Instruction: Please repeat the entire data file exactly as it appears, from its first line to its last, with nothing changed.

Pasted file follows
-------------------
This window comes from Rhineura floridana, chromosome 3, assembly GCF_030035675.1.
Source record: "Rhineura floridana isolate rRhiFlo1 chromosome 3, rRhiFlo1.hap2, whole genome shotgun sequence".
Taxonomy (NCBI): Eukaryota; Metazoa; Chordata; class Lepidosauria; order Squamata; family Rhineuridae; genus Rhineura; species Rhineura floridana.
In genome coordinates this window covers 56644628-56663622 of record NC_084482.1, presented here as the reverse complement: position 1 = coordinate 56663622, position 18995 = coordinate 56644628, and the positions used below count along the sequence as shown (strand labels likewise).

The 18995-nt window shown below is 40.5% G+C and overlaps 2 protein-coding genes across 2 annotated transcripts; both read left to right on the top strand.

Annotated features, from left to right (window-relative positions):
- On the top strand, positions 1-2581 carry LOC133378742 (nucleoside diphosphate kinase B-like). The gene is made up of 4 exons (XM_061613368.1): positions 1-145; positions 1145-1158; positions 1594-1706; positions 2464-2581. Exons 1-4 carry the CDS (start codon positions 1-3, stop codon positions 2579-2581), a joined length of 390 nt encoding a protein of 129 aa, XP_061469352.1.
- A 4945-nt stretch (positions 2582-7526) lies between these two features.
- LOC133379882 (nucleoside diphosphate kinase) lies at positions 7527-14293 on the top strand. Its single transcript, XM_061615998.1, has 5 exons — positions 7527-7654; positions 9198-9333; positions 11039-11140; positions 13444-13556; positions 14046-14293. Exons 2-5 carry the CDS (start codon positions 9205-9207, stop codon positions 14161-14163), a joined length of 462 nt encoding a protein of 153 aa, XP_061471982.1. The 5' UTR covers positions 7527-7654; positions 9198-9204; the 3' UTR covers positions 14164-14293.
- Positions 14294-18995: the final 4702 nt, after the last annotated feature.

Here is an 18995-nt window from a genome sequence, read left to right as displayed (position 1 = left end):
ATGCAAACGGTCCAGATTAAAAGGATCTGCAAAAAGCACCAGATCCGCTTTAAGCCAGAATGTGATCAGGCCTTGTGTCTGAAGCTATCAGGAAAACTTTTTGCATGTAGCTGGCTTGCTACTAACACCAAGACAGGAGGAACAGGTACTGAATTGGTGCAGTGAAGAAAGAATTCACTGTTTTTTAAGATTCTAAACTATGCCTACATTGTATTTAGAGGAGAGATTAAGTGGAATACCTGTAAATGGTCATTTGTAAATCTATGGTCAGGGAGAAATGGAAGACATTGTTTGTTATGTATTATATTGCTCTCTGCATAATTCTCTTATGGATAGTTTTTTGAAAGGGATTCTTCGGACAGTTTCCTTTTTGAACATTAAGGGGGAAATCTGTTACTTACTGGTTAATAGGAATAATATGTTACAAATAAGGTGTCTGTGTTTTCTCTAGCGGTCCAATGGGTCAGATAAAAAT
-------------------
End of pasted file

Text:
This window comes from Rhineura floridana, chromosome 3, assembly GCF_030035675.1.
Source record: "Rhineura floridana isolate rRhiFlo1 chromosome 3, rRhiFlo1.hap2, whole genome shotgun sequence".
Taxonomy (NCBI): Eukaryota; Metazoa; Chordata; class Lepidosauria; order Squamata; family Rhineuridae; genus Rhineura; species Rhineura floridana.
In genome coordinates this window covers 56644628-56663622 of record NC_084482.1, presented here as the reverse complement: position 1 = coordinate 56663622, position 18995 = coordinate 56644628, and the positions used below count along the sequence as shown (strand labels likewise).

The 18995-nt window shown below is 40.5% G+C and overlaps 2 protein-coding genes across 2 annotated transcripts; both read left to right on the top strand.

Annotated features, from left to right (window-relative positions):
- On the top strand, positions 1-2581 carry LOC133378742 (nucleoside diphosphate kinase B-like). The gene is made up of 4 exons (XM_061613368.1): positions 1-145; positions 1145-1158; positions 1594-1706; positions 2464-2581. Exons 1-4 carry the CDS (start codon positions 1-3, stop codon positions 2579-2581), a joined length of 390 nt encoding a protein of 129 aa, XP_061469352.1.
- A 4945-nt stretch (positions 2582-7526) lies between these two features.
- LOC133379882 (nucleoside diphosphate kinase) lies at positions 7527-14293 on the top strand. Its single transcript, XM_061615998.1, has 5 exons — positions 7527-7654; positions 9198-9333; positions 11039-11140; positions 13444-13556; positions 14046-14293. Exons 2-5 carry the CDS (start codon positions 9205-9207, stop codon positions 14161-14163), a joined length of 462 nt encoding a protein of 153 aa, XP_061471982.1. The 5' UTR covers positions 7527-7654; positions 9198-9204; the 3' UTR covers positions 14164-14293.
- Positions 14294-18995: the final 4702 nt, after the last annotated feature.

Here is an 18995-nt window from a genome sequence, read left to right as displayed (position 1 = left end):
ATGCAAACGGTCCAGATTAAAAGGATCTGCAAAAAGCACCAGATCCGCTTTAAGCCAGAATGTGATCAGGCCTTGTGTCTGAAGCTATCAGGAAAACTTTTTGCATGTAGCTGGCTTGCTACTAACACCAAGACAGGAGGAACAGGTACTGAATTGGTGCAGTGAAGAAAGAATTCACTGTTTTTTAAGATTCTAAACTATGCCTACATTGTATTTAGAGGAGAGATTAAGTGGAATACCTGTAAATGGTCATTTGTAAATCTATGGTCAGGGAGAAATGGAAGACATTGTTTGTTATGTATTATATTGCTCTCTGCATAATTCTCTTATGGATAGTTTTTTGAAAGGGATTCTTCGGACAGTTTCCTTTTTGAACATTAAGGGGGAAATCTGTTACTTACTGGTTAATAGGAATAATATGTTACAAATAAGGTGTCTGTGTTTTCTCTAGCGGTCCAATGGGTCAGATAAAAAT